"The Sound of Silence":
Linda Greenhouse has this post
at the "Opinionator" blog of The New York Times.
"Supreme Court concerned about police dogs at the front door":
Robert Barnes will have this article
Thursday in The Washington Post. In addition, columnist Dana Milbank will have an op-ed entitled "The Supreme Court's dog-day afternoon
In Thursday's edition of The Wall Street Journal, Jess Bravin will have an article headlined "High Court Weighs Use of Drug-Sniffing Dogs."
And online at Slate, Emily Bazelon has a Supreme Court dispatch entitled "Why the Supreme Court Isn't a Dog's Best Friend: At least when it comes to drug sniffing dogs that police want to use without a warrant."
"Justice Dept." OK with new review of health law."
Mark Sherman of The Associated Press has a report
that begins, "The Obama administration told the Supreme Court on Wednesday that it does not object to reopening a Christian college's challenge to President Barack Obama's healthcare overhaul."
And at "SCOTUSblog," Lyle Denniston has a post titled "U.S.: New challenge to ACA OK."
Update: In other coverage, Jonathan Stempel of Reuters reports that "White House won't oppose new challenge to 2010 healthcare law."
"At Manhattan federal court, working with the lights out":
Basil Katz and Joseph Ax of Reuters have this report
"SCOTUS amicus brief could radically alter class action landscape":
Alison Frankel's "On the Case" from Thomson Reuters News & Insight has this report
"Supreme Court hears cases on drug-sniffing dogs":
Michael Doyle of McClatchy Newspapers has this report
David G. Savage of The Los Angeles Times has a news update headlined "High court debates use of sniffer dogs: same as trick-or-treaters?"
Richard Wolf of USA Today has a news update headlined "Supreme Court considers reach of drug-detection dogs; The cases of Franky and Aldo hinge on the Fourth Amendment's protection against unreasonable searches."
At WSJ.com's "Law Blog," Jess Bravin has a post titled "The Supreme Court's Dog Day."
And Bill Mears of CNN.com reports that "Dogs at center of police search arguments."
"Supreme Court hints at limits on dog sniffs for drugs":
Jonathan Stempel of Reuters has this report
And at "SCOTUSblog," Lyle Denniston has a post titled "Argument recap: If you lose Scalia..."
"Uncommon Knowledge with Justice Antonin Scalia":
The Hoover Institution has today posted online the video of this interview
with Justice Antonin Scalia.
In the November 2012 issue of ABA Journal magazine:
Mark Walsh has an article headlined "A Touch of Class: Certification, Says One Brief, 'Is the Ballgame.'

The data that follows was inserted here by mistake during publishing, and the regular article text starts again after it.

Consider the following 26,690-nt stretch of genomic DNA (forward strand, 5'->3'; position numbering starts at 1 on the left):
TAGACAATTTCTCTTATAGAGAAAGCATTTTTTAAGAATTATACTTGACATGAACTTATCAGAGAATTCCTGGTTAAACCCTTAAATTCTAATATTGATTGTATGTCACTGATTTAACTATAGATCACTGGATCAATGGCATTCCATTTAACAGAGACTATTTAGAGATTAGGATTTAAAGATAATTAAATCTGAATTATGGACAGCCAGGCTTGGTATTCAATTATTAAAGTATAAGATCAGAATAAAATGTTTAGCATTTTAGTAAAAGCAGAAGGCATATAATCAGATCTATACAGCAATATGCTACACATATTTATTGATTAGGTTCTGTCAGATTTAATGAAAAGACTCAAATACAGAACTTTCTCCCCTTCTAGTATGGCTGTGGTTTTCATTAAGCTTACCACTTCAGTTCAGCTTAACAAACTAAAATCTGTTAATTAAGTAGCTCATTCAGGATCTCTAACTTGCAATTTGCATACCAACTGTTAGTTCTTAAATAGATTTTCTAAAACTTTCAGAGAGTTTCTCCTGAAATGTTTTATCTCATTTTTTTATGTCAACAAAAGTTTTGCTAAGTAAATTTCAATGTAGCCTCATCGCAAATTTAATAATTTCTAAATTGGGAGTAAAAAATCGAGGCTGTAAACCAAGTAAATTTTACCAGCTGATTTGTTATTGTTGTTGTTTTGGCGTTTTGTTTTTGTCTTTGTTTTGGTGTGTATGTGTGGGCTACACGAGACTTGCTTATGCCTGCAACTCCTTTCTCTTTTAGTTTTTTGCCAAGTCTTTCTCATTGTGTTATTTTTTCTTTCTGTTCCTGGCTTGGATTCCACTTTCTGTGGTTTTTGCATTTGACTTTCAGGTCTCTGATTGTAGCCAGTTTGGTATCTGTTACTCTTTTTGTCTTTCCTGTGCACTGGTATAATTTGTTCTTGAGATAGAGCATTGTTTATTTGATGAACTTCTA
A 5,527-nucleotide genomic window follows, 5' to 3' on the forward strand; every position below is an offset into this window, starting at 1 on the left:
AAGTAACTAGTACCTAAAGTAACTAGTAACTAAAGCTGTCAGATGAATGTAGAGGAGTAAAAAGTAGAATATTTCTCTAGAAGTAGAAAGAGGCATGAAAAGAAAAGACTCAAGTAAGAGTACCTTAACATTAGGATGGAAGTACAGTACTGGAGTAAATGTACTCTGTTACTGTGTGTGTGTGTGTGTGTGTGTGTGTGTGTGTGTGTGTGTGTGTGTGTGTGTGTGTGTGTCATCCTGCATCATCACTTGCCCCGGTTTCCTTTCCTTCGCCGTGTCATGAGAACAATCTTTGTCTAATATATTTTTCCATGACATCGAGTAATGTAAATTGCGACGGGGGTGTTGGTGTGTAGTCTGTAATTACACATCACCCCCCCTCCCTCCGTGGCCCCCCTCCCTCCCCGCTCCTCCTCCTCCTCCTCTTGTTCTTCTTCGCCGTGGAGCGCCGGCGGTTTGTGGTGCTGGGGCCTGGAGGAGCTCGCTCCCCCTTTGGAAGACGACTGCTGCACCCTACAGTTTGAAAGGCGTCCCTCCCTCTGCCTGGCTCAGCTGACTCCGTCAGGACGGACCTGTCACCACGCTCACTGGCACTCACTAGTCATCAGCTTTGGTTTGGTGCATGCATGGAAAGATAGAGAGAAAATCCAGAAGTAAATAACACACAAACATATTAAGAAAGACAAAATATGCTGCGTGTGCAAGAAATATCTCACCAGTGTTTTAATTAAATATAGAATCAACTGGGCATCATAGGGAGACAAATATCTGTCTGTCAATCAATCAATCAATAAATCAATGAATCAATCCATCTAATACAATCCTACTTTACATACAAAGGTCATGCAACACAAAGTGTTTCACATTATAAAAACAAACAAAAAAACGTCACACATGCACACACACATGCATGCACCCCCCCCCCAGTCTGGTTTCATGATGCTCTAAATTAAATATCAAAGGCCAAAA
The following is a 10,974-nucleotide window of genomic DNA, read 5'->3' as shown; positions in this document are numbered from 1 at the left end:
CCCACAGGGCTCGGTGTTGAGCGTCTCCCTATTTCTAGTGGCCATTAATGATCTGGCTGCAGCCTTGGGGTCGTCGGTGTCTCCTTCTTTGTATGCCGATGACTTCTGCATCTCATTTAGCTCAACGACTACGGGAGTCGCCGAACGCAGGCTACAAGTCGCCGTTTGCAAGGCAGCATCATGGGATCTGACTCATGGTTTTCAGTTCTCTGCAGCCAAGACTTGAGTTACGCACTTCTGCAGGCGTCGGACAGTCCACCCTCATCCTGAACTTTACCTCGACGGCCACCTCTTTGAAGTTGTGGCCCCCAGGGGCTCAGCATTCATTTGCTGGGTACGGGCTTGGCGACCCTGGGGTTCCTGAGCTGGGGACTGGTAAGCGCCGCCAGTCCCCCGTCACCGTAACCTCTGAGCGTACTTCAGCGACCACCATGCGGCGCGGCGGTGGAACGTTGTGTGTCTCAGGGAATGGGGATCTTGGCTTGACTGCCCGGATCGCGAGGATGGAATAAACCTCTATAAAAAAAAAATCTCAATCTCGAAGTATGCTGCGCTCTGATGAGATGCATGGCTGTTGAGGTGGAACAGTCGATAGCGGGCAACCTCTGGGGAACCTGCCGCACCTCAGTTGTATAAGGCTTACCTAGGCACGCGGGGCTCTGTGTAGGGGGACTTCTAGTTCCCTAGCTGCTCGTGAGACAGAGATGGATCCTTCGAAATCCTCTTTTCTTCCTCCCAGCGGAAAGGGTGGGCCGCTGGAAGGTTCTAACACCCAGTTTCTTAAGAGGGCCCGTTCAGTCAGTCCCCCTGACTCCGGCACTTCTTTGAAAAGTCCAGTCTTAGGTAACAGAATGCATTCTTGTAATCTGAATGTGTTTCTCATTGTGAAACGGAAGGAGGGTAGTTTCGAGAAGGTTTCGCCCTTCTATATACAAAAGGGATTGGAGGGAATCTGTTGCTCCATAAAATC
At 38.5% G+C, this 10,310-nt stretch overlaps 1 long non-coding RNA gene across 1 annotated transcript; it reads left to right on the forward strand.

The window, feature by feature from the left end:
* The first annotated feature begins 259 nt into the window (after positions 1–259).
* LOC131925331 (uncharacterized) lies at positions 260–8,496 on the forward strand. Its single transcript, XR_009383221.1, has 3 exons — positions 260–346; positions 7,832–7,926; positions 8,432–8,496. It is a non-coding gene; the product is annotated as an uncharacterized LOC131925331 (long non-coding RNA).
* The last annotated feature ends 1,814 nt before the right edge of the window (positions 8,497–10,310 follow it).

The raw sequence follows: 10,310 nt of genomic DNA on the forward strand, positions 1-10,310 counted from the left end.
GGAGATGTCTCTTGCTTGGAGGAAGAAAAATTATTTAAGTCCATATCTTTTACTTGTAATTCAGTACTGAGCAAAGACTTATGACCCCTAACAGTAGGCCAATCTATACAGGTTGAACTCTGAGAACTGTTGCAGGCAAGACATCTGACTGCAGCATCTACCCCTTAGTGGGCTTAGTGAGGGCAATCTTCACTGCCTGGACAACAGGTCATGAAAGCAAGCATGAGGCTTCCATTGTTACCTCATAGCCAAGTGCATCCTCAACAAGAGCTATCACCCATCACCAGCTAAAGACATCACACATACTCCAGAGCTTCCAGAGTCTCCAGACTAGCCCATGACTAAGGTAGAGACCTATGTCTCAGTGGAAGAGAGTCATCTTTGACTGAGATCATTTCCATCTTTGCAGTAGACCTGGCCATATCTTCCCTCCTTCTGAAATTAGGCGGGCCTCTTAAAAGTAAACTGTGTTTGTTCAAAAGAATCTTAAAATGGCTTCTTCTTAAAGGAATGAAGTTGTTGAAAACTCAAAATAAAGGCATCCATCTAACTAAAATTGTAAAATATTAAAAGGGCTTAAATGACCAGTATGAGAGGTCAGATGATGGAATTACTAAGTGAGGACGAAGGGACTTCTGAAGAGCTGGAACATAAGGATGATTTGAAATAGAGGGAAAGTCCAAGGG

And Bryan A. Garner has an essay headlined "A Text on Textualism, Part 2: Garner and Scalia Offer More Outtakes from Their Latest Collaboration."
"Filings up, opinions down at 5th Circuit":
John Council has this post
today at the "Tex Parte Blog" of Texas Lawyer.
"Justices hear arguments over police dog use":
Jesse J. Holland of The Associated Press has this report
"Thoughts on the Oral Arguments in the Dog Sniff Cases":
Orin Kerr has this post
at "The Volokh Conspiracy."
The U.S. Supreme Court has posted online the transcripts of today's oral arguments. You can access at this link the transcript in Florida v. Jardines, No. 11-564. And you can access at this link the transcript in Florida v. Harris, No. 11-817.
"Grading the Solicitor General: A different way of keeping score."
Alan B. Morrison has this post
"Republicans target three Florida Supreme Court justices":
Robert Barnes of The Washington Post has this report
"What Nov. 6 means for the Supreme Court: If Romney wins, we can expect a frighteningly conservative high court; A victory for Obama could mean a liberal majority for the first time since 1969."
Law professor Erwin Chemerinsky
had this op-ed
yesterday in The Los Angeles Times.
And at Bloomberg View, law professor Noah Feldman has an essay entitled "This Election Is About the Court, Not the Economy."
"FBI investigating Michigan Supreme Court Justice Diane Hathaway": This article
appears today in The Detroit Free Press.
And The Detroit News reports today that "FBI reportedly investigates Michigan Supreme Court justice; Hathaway's real estate transactions questioned."
"Supreme Court to revisit use of dogs as basis for drug searches; In two Florida cases, the court will decide whether a police dog's alert is cause for searches. Some caution against using canines in place of search warrants":
David G. Savage has this article
today in The Los Angeles Times. The newspaper also contains an editorial entitled "A Labrador retriever and a pot bust: A Florida case involving the use of a drug-sniffing police dog will test the limits of the 4th Amendment
Robert Barnes of The Washington Post reports that "Supreme Court is asked to be skeptical of drug-sniffing dogs."
Warren RIchey of The Christian Science Monitor reports that "Supreme Court to consider how and when police can use drug-sniffing dogs; The US Supreme Court considers Wednesday whether the Florida Supreme Court was correct in making it harder for law enforcement to use dogs to discover illicit drugs in a home or vehicle."
At Wired.com's "Threat Level" blog, David Kravets has a post titled "Supreme Court to Decide if Drug Dogs Pass Constitutional Smell Test."
At "SCOTUSblog," Lyle Denniston has a post titled "Argument preview: Drug-sniffing dogs and privacy."
Online at Slate, Emily Bazelon has a jurisprudence essay entitled "Can Fido Find the Drugs? Readers respond with their own stories of drug-sniffing dogs."
And on today's broadcast of NPR's "Morning Edition," Nina Totenberg had an audio segment entitled "Can Drug-Sniffing Dog Prompt Home Search?"